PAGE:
Because the channel lives on YouTube and not PASS, I have no idea whether or not it will disappear when PASS does. Nevertheless, I decided I didn’t want to find out. Better to be safe.

I downloaded the two recordings that I did for the PASS virtual group and reuploaded them to my own personal YouTube channel. Even if PASS decides to drop the channel, the videos will continue to live on my own channel.

So, at the moment, I currently have three PASS-related presentations on my personal YouTube channel.

Links to these videos are also available on my presentations page. Note that my Professional Development Virtual Group presentations still point to the PASS YouTube channel videos, but if PASS decides to drop the channel, I’ll change the links to point to the videos on my own channel, where they’ll live indefinitely.

Archiving my talks, part 1: #SQLSaturday schedule PDFs — #PASS

With the imminent demise of PASS, I figured I should take Steve Jones‘ advice and archive my presentation links.

For this round, I went through all the SQL Saturday events where I spoke and downloaded the schedules. Each SQL Saturday schedule has a link to save it to PDF (there is an “Export to PDF” link at the bottom of each schedule).

I saved the PDFs to my ‘blog media and created links to them. You can download these schedules by going to my presentation schedule and clicking any link labeled “schedule PDF.”

For now, I’m only concerned with links hosted on PASS websites, such as SQL Saturday and PASS Summit (which I’ll do for the next round). I’m not as concerned (yet) with Meetup, YouTube, or podcasts I’ve done that are not hosted on PASS websites. I’ll update these links as I go along.

Reinventing the #resume (again) #JobHunt

I had a conversation today with a recruiter — technically, it was an interview, but the way we spoke, it was more of a conversation between an agent (her) and a client (me) — who gave me some advice regarding my resume. I came away from the conversation with a few insights, and I’d like to share those insights here. This is not the first time I’ve written about resumes. I continually learn something new about them.

We left the conversation with her giving me a homework assignment: revamp my resume to incorporate what we had discussed.

Probably the biggest takeaway was to rethink how I was presenting my resume. I shouldn’t have the mindset of a job seeker telling prospective employers to hire me. Rather, I needed to approach it as a marketer. I’m marketing a product. The product I’m marketing is me.

This mindset is important. When you’re trying to present yourself to an employer, you feel a need to impress them with your extensive experience, everything you’ve done, and the many reasons why the employer should hire you. But if you’re marketing yourself, the thought process shifts. Instead, you’re advertising yourself and your skills. “Hire me! Here’s why!” She told me that it’s okay to not put everything on your resume — not lie, mind you, but rather, not throw in the kitchen sink when putting your resume together. Just highlight the important selling points. If they want to know more, they can refer to your LinkedIn profile — and maybe even call you in for an interview (which, of course, is the purpose of a resume).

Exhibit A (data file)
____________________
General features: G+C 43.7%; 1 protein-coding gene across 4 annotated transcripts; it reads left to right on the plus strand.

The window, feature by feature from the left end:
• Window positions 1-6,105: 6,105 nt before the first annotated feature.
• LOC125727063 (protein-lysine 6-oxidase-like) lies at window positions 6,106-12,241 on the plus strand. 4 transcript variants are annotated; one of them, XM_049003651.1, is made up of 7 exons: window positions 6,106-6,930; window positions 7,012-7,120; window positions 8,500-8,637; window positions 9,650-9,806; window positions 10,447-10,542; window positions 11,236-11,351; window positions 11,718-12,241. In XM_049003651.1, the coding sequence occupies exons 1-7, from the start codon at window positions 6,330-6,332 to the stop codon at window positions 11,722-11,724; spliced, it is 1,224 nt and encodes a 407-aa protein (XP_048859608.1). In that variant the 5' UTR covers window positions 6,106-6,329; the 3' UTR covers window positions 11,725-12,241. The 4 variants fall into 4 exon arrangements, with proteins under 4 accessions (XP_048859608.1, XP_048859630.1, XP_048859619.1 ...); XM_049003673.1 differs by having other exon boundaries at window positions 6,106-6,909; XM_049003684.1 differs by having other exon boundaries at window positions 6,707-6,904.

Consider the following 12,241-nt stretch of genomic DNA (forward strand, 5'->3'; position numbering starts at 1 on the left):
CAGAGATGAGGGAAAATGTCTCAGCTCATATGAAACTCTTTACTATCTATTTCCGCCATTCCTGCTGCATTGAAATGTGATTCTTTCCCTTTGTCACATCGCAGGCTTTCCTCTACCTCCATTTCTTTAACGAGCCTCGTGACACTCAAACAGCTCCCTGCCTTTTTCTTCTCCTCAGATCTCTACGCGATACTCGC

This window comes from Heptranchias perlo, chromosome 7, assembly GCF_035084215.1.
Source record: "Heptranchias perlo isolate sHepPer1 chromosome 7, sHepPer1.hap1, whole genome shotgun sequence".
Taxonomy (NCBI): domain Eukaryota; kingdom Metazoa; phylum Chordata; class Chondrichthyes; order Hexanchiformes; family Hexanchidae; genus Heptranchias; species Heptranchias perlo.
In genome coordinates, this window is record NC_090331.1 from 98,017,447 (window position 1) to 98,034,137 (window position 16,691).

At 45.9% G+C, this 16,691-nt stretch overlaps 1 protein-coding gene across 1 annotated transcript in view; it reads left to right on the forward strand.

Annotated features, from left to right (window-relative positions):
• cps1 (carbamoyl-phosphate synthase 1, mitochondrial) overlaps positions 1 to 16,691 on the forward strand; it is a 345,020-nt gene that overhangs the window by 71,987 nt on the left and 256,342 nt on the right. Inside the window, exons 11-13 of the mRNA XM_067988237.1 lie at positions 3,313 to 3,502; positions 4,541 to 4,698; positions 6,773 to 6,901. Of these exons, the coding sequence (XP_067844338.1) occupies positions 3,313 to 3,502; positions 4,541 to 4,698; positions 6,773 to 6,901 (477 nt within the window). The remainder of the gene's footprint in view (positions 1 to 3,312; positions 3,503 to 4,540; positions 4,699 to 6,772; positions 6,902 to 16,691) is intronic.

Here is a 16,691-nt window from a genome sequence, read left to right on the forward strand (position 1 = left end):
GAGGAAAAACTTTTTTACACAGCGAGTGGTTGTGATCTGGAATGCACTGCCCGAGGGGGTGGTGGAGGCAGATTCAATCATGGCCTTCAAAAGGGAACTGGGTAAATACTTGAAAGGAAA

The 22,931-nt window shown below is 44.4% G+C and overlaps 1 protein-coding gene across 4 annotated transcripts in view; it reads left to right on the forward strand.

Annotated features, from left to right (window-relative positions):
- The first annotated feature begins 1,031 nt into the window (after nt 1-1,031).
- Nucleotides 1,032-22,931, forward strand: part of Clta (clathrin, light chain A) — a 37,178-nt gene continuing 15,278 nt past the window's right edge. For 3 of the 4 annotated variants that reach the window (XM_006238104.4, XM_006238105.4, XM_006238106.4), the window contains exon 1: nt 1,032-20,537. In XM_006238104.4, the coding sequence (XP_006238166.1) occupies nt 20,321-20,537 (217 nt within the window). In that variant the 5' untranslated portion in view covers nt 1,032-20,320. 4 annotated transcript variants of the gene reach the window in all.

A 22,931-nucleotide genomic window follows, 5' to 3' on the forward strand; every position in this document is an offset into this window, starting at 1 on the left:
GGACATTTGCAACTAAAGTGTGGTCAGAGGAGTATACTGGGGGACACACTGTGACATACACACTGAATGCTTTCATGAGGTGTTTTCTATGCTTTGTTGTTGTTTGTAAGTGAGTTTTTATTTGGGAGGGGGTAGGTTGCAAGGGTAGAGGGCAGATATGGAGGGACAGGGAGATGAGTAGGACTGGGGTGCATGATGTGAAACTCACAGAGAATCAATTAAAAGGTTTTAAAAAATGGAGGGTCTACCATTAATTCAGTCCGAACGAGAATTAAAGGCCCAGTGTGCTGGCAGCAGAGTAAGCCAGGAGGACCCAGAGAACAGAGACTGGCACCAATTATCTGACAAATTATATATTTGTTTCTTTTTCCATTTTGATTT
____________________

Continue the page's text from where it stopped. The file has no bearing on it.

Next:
I found this to be profound, because this is a point that I espouse as a technical writer, and yet I don’t practice what I preach when it comes to my resume. I am a believer in not necessarily including everything on a document. And yet it never occurred to me to apply my own technical writing skills to my own resume. Don’t try to provide every little detail. If they’re interested, they’ll ask for more (and if they want more, they can look at my LinkedIn profile).

I mentioned ageism as a concern, and a possible reason as to why I haven’t had a job nibble in seven months. (I believe ageism exists in the job hunt; it is illegal, but is nearly impossible to prove.) In the same vein of not needing to include everything, one of the takeaways was to only list positions for the past ten or so years. One of my concerns was that my experience before 2009 would likely reveal my age, but at the same time, it was all professionally relevant, and I didn’t want to leave it off. She suggested an idea that had never occurred to me: list the jobs (employer and title), but leave off the dates. Just say “here’s where I worked before 2009.” Again, if an employer wants to know more about those positions, check out my LinkedIn.

As an afterthought, after I’d removed the dates from the older positions, I still had a potential age identifier on my resume: my educational experience included my dates of graduation. Sure enough, in my latest resume revamp, my graduation dates will be removed. Employers just need to know I have a Masters degree; they don’t have to know when I got it.

The recruiter also asked me another question: what accomplishment at each position are you proudest of? I have to admit that that was a good question. She said that it was a question that should be asked for every listed position, and the answer for each was something that should be included on the resume.

I was told, be your own client. Market yourself. When it comes to marketing yourself, you’re your own blind spot. Only when it was pointed out to me did I know that the blind spot was even there.